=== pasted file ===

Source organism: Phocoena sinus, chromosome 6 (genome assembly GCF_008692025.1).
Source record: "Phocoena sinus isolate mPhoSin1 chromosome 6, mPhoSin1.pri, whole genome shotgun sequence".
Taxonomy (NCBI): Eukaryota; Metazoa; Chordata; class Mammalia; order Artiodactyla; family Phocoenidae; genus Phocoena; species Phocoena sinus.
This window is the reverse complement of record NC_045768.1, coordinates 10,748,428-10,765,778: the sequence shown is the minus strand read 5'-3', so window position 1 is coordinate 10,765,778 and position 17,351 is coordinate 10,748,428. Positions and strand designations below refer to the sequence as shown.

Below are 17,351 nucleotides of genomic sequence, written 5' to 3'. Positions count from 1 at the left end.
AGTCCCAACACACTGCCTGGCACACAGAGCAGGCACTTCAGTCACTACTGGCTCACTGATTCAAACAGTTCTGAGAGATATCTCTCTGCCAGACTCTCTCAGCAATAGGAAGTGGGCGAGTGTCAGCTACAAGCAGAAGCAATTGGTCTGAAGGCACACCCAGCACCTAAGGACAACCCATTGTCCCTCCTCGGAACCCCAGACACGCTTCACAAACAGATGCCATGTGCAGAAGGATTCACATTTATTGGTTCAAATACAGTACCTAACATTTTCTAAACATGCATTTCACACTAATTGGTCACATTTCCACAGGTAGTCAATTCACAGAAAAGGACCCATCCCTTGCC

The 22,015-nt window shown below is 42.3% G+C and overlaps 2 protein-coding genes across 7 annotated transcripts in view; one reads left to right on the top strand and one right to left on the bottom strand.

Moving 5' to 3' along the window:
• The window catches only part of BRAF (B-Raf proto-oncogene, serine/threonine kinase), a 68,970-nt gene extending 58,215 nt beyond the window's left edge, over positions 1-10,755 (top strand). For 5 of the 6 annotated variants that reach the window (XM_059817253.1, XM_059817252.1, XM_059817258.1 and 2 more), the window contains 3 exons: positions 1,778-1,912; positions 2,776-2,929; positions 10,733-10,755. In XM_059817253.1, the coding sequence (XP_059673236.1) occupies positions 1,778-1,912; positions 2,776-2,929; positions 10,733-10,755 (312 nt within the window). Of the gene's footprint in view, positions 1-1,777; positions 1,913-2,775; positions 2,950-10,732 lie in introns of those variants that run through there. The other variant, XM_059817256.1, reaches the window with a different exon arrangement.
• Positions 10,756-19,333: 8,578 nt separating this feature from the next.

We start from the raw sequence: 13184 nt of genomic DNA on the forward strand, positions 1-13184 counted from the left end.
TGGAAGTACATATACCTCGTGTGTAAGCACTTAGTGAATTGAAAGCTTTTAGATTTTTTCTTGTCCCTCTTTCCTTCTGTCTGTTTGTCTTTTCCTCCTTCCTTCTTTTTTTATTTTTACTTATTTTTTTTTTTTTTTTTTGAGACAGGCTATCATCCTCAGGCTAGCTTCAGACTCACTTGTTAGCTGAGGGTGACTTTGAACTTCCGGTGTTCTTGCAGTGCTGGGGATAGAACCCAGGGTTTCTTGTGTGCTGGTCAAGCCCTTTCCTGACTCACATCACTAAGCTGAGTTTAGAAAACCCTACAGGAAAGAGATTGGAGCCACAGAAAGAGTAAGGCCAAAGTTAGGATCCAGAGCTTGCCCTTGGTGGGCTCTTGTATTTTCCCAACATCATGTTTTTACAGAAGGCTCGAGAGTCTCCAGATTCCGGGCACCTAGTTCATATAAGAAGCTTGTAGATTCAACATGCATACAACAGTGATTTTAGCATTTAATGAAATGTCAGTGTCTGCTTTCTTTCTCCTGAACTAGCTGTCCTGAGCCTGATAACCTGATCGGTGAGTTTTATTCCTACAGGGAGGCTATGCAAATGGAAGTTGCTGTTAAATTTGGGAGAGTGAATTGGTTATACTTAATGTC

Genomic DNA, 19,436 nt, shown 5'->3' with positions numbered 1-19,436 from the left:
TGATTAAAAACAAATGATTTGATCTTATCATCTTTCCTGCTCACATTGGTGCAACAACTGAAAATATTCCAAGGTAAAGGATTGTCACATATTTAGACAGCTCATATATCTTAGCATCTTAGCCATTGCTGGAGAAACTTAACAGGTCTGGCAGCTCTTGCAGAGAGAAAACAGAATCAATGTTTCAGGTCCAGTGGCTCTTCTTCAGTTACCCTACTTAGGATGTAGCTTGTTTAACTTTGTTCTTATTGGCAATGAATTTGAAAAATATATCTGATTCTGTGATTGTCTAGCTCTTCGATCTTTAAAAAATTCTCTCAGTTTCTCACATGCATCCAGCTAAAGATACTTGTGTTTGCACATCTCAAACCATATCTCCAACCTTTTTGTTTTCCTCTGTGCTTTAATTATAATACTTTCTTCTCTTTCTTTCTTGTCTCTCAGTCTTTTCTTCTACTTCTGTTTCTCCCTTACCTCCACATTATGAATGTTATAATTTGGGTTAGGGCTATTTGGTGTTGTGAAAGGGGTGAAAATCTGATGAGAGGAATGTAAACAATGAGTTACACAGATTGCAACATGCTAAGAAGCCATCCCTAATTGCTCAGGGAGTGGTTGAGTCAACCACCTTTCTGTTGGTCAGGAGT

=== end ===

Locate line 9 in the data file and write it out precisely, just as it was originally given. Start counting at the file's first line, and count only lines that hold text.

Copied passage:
• The window catches only part of BRAF (B-Raf proto-oncogene, serine/threonine kinase), a 68,970-nt gene extending 58,215 nt beyond the window's left edge, over positions 1-10,755 (top strand). For 5 of the 6 annotated variants that reach the window (XM_059817253.1, XM_059817252.1, XM_059817258.1 and 2 more), the window contains 3 exons: positions 1,778-1,912; positions 2,776-2,929; positions 10,733-10,755. In XM_059817253.1, the coding sequence (XP_059673236.1) occupies positions 1,778-1,912; positions 2,776-2,929; positions 10,733-10,755 (312 nt within the window). Of the gene's footprint in view, positions 1-1,777; positions 1,913-2,775; positions 2,950-10,732 lie in introns of those variants that run through there. The other variant, XM_059817256.1, reaches the window with a different exon arrangement.